VeriFone Holdings Inc. says that selling its mobile phone payment terminals through Apple Inc. retail stores will deliver payment-card acceptance to an important new market: very small merchants.
For most merchants that want to take cards, choosing a processor is the main concern, and payments hardware is a secondary issue.
But with VeriFone's PayWare Mobile, the San Jose company is betting that the device itself will be a selling point and that small merchants will be willing to pick up the gadget at an Apple store and set up a payment account later.
This is a major departure from VeriFone's normal strategy of supplying payment terminals through the independent sales organizations that pair up merchants with acquirers and processors.
"We feel like this solution opens up the possibility to a market segment that didn't really envision themselves as being able to take cards," Paul Rasori, the senior vice president of global marketing at VeriFone, said in an interview last week. "They're not being inundated by ISO sales reps knocking on their doors."
PayWare Mobile is a portable card reader that clips on to Apple's iPhone handsets and lets merchants send transaction data to processors wirelessly. The device is aimed at people who are often on the go, such as flea market merchants or food-cart operators.
Rasori estimated that roughly 18 million small and microbusinesses in the United States could benefit from taking card payments but that only 6.5 million have the hardware to do so today. The remaining 11.5 million pose "a very significant opportunity" for VeriFone and its partners, he said.
The PayWare hardware piggybacks on the iPhone's wireless connection, which Rasori said makes it easier to sell to this untapped market. Merchants with dedicated terminals typically must pay an additional fee for wireless access, but merchants using PayWare can send transactions through the iPhone's data plan to VeriFone, which forwards them to the processor.
Adil Moussa, an analyst at Aite Group LLC, said that VeriFone is trying to reach a market that is poorly served by the standard merchant-acquiring process.
"It's not that it's not being served, it's that it's not being served in an efficient manner," he said. Most portable payment hardware "happens to be very expensive, and they don't have any other functionality," he said. So the PayWare/iPhone combination should be very appealing to merchants.
Though brick-and-mortar merchants may not consider the hardware a primary selling point for a merchant processing account, "ambulant merchants really care about the type of hardware" they use, he said, so VeriFone is right to adopt a strategy that puts more emphasis on the device.
Though VeriFone aspires to reach merchants that are off the radar of most ISOs, Moussa emphasized that merchants do not treat card acceptance as an impulse purchase.
A person "is definitely not going to go and buy an app and then go and decide to become a merchant," he said.
Of course, merchants do not need fancy wireless gadgets to take card payments on the go. Several software companies offer iPhone apps that let people accept cards through the phones, though they lack the hardware that lets people swipe cards. This often forces the merchants to pay more expensive card-not-present transaction fees and can make paying more time-consuming.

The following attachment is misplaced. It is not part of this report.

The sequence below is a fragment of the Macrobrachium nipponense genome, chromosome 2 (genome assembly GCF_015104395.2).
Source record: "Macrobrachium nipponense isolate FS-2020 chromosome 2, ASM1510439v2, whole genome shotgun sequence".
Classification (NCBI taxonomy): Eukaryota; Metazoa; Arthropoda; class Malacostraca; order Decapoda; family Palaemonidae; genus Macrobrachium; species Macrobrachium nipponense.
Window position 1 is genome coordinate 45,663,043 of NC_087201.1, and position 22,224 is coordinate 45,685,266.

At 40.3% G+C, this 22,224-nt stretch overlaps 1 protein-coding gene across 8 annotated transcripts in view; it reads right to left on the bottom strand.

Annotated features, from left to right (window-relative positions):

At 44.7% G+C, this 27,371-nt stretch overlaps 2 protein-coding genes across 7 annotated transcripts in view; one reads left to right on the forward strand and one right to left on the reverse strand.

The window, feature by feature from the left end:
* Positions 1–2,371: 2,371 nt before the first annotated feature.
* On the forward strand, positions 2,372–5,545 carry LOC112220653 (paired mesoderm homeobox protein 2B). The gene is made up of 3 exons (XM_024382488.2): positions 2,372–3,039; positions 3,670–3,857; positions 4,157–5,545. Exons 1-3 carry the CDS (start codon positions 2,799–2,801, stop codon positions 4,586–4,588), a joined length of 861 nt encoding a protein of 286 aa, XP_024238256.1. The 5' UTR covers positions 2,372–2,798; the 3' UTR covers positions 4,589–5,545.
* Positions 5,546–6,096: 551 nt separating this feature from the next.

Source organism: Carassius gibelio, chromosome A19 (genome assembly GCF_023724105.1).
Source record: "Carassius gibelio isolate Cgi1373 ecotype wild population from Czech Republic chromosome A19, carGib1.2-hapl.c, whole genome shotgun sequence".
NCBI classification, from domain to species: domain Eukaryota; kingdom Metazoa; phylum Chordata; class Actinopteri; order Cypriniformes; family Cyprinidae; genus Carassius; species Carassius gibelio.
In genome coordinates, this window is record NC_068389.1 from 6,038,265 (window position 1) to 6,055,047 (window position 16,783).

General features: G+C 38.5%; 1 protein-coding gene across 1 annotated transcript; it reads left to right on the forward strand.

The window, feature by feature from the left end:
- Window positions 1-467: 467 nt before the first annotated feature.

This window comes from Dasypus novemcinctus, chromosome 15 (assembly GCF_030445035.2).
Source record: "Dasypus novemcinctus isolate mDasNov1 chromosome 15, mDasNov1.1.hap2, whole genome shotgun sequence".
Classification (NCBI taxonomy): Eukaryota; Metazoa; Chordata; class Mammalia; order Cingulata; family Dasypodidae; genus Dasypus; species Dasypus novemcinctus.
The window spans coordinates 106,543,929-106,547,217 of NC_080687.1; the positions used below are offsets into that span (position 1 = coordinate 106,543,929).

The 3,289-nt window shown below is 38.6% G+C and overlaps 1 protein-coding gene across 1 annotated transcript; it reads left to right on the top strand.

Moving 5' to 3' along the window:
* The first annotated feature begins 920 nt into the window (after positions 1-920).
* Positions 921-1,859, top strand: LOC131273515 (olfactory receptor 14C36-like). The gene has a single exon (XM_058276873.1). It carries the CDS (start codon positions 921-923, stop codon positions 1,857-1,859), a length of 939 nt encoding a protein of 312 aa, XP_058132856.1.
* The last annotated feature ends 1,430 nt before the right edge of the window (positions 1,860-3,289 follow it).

The PayWare product line is currently limited to the iPhone, but Rasori said VeriFone is considering developing versions for other smart-phone operating systems, such as Research In Motion Ltd.'s BlackBerry, Google Inc.'s Android, and Microsoft Corp.'s Windows Mobile.
It may also sell the hardware in other retail stores, but Rasori said Apple is the perfect first step.
"People with iPhones often frequent the Apple store because they're very loyal customers," he said. "In terms of awareness, it's a very good venue."
PayWare is also distinctive for being the only VeriFone product with mandatory encryption. Because VeriFone cannot control — and thus cannot trust — what programs users put on their iPhones, the PayWare device encrypts card data as it is swiped. To make this possible, VeriFone also acts as the gateway.
Though Rasori said the PayWare sales strategy is a shift for VeriFone, the company has not changed its marketing plan for other products. "We have no intention of putting our core products into any type of retail outlet," he said.
Merchants that use PayWare Mobile still must establish a merchant account, and VeriFone refers customers to an ISO that can help pair the merchant with a processor.
VeriFone's Web site offers PayWare for $150, but it is free for merchants who commit themselves to a long-term processing contract. The device will be available in Apple stores this month, and Rasori said Apple will set the sales price.
The Apple store strategy was disclosed during a conference call VeriFone held last week to discuss its first-quarter results. It said that today, PayWare is marketed online and through 70 ISOs.
The average PayWare transaction is $100 to $200, but the average PayWare merchant uses the device for only 20 transactions a month — VeriFone said it expects much of its revenue to come from the $15 monthly gateway fee it charges merchants. It also charges merchants $49 to enroll.
VeriFone may face some competition from Square Inc., a start-up that announced its own iPhone payment card reader last year. Square has gotten a lot of attention because it is headed by Jack Dorsey, the founder of the Twitter Inc. microblogging service. Though it beat VeriFone to the marketing punch, the Square hardware is still in beta tests, whereas VeriFone's PayWare is available today.
Square is also being pitched, in part, as a product for consumer person-to-person payments; as such, the company puts less marketing emphasis on merchant needs.